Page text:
Dotting the ‘i’ - How?
“Make sure you have a good and close relationship with the vet. Run through health programmes. Plan out how to tackle your problems. And work with rigid protocols for staff. You cannot count on your staff being all-knowing. I was recently at a company with eight milkers. One dipped, the second sprayed, and the third did nothing at all. Make things clear! Be very careful about writing down how things should happen, and train your staff on that. Motivate them as much as possible.”
Working with protocols is the main key. Does that happen enough?
“Nowhere near everywhere. The step from going from farmer on one-man business to being a larger company manager has not yet been made for them. There are entrepreneurs thinking about it. We’re in the middle of that process.”
Where can I, as a farmer, come into the possession of the knowledge that goes into making a good protocol?
“Write it out yourself first, as you think that the work should be done. And then test it. That may work fine with a veterinarian, but also with a consultant, or a spokesperson. Please realise that every business is different and therefore also requires company-specific protocols.”
Does that vet know exactly how things go?
“GD will give vets special courses, how to deal with animal health using protocols, how to make protocols and how to work with them. At agricultural schools, they should do so as well. Animal Health for large quantities of livestock is an important part of the veterinary practice. In America you can see that there is a split in veterinary clinics or within a practice. One specialises in animal health from day to day, the other more in the health of the company: risks to image, setting realistic goals, analysing what’s going on, making a plan and monitoring. In the pig and poultry farming such a split is already common, but this is not yet the case in the dairy sector.”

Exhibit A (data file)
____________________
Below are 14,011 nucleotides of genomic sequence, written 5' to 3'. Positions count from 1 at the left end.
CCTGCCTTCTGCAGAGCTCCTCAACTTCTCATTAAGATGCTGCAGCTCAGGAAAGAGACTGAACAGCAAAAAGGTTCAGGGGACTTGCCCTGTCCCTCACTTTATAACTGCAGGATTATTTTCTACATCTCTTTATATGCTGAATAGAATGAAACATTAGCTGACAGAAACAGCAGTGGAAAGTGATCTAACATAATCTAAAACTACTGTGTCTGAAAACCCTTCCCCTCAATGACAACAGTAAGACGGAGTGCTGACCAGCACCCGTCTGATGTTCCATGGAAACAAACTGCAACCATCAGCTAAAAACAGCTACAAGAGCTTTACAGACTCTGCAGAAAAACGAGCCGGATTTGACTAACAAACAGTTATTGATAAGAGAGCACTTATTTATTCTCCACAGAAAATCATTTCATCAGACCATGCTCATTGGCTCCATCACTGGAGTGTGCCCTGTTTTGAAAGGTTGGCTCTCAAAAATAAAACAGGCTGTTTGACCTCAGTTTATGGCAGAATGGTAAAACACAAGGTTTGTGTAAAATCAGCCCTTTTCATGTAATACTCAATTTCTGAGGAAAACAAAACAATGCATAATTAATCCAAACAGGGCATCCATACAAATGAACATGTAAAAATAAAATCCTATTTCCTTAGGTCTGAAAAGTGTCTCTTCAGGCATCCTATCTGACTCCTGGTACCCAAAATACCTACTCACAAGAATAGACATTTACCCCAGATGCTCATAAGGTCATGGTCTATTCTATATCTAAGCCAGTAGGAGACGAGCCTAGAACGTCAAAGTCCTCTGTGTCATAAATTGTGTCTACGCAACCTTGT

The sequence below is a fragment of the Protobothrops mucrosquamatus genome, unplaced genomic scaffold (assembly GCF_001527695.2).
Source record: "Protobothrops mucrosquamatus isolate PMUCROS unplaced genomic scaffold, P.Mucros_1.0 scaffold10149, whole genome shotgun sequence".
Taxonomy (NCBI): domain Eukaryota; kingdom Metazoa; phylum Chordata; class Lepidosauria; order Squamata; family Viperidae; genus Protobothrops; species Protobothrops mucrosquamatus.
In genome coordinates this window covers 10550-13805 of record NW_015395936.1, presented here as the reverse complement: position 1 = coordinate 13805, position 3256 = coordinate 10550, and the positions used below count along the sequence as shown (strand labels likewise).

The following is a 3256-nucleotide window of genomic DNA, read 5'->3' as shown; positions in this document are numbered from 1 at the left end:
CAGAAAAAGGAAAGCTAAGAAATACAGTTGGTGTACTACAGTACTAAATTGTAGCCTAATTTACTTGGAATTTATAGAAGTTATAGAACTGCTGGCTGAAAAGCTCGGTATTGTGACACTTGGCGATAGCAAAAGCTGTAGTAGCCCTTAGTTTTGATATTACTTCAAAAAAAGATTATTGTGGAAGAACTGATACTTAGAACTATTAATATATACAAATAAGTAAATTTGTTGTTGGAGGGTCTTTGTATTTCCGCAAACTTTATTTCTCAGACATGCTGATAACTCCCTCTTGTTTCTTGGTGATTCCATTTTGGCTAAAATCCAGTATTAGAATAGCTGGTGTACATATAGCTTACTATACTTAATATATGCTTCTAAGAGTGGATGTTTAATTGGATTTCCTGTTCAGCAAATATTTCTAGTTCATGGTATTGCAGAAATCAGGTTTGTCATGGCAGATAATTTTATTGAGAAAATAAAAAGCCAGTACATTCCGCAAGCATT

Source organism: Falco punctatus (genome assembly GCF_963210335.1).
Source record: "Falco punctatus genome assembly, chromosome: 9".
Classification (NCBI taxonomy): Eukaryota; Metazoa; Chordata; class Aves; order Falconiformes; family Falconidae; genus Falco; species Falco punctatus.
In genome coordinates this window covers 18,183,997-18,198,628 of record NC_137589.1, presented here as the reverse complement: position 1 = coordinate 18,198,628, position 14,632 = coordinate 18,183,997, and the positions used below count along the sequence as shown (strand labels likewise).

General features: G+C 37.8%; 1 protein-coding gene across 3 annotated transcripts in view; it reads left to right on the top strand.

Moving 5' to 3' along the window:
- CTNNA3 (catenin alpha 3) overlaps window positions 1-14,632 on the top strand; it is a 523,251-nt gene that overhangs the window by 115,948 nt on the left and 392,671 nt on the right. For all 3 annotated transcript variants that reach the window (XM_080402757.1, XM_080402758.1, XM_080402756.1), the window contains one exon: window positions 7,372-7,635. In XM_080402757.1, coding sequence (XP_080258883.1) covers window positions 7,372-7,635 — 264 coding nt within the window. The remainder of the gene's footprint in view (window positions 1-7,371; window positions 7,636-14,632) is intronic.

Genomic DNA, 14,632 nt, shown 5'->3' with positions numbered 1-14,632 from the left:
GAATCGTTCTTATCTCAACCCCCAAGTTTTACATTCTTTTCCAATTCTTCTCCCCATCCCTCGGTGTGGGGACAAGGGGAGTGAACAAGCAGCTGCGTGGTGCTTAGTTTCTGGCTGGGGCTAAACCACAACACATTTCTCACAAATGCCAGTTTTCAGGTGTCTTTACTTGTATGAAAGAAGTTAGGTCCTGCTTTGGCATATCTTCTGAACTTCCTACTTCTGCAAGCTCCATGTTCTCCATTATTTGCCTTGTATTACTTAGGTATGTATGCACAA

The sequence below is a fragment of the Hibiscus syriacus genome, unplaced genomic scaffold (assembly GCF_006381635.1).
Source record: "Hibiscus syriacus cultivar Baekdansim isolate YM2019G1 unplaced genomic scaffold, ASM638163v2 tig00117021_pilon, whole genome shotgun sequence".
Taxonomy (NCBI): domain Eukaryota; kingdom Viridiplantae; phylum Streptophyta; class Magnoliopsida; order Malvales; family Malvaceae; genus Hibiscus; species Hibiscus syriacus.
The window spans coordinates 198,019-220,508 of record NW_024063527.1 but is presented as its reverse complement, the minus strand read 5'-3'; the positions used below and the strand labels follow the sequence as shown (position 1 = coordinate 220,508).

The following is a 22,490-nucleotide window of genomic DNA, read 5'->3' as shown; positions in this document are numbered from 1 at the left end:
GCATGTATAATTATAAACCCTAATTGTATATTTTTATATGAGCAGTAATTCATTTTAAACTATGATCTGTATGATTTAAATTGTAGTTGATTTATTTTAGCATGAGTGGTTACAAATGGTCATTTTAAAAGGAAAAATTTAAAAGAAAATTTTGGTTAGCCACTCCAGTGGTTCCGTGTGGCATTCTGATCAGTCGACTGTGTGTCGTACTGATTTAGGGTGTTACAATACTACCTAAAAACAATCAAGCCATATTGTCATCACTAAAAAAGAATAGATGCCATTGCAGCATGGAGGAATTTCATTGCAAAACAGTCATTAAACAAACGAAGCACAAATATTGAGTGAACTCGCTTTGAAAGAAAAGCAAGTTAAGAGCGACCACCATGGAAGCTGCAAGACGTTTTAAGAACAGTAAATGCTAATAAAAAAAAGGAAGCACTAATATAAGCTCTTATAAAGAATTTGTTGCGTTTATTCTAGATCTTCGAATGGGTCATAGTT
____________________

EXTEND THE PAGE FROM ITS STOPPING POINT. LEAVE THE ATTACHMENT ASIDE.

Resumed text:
Diseases in big companies don’t run their course quickly?
“This has everything to do with the size of the company. For 400 cows, the risk that the disease will end itself is much smaller than for a company of 50. For example with Salmonella Dublin there is a small chance, say 1%, that an infected animal is a carrier. With 50 cows the chance that one Salmonella bearer is ‘accidentally’ discharged is considerably larger than that in a company of 400 animals where all carriers ‘happened’ to be removed. With accidental discharges, I mean discharge because of, for example, fertility or mastitis. A smaller herd means it’s easier to get rid of a disease than it would be were your herd much larger.”
I can’t get rid of the disease. Is that a signal that the farmer doesn’t have a good grip on animal health care?
“Then you have a problem. Make sure you take care of it, otherwise you’ll have a bigger problem.”
Can proper management of animal health also be monetised?
“A lot of money could be involved in dealing with a disease. In America it can be the case that the bank (financer) of a farm demands to solve a problem with mycoplasma bovis in the herd, otherwise the bank pulls the plug. There are more cases where things are all or nothing. All the more reason to put more effort in managing animal health.”
Ynte Hein Schukken
Ynte Hein Schukken (55) has been the director of Animal Health at the Animal Health Service (GD) in Deventer since August 2001. Before that, he worked as a professor at Cornell University in upstate New York for several years, and at the same time worked as the director of a subsidiary of Cornell’s Quality Milk Production Services. Ynte Schukken is the son of a veterinarian from Heerenveen and graduated in 1987 from the Faculty of Veterinary Medicine in Utrecht. He has become an expert in the field of epidemiological research into, among other things, udder health. Since mid last year Ynte is also a professor at Wageningen University and the Faculty of Veterinary Medicine at the University of Utrecht.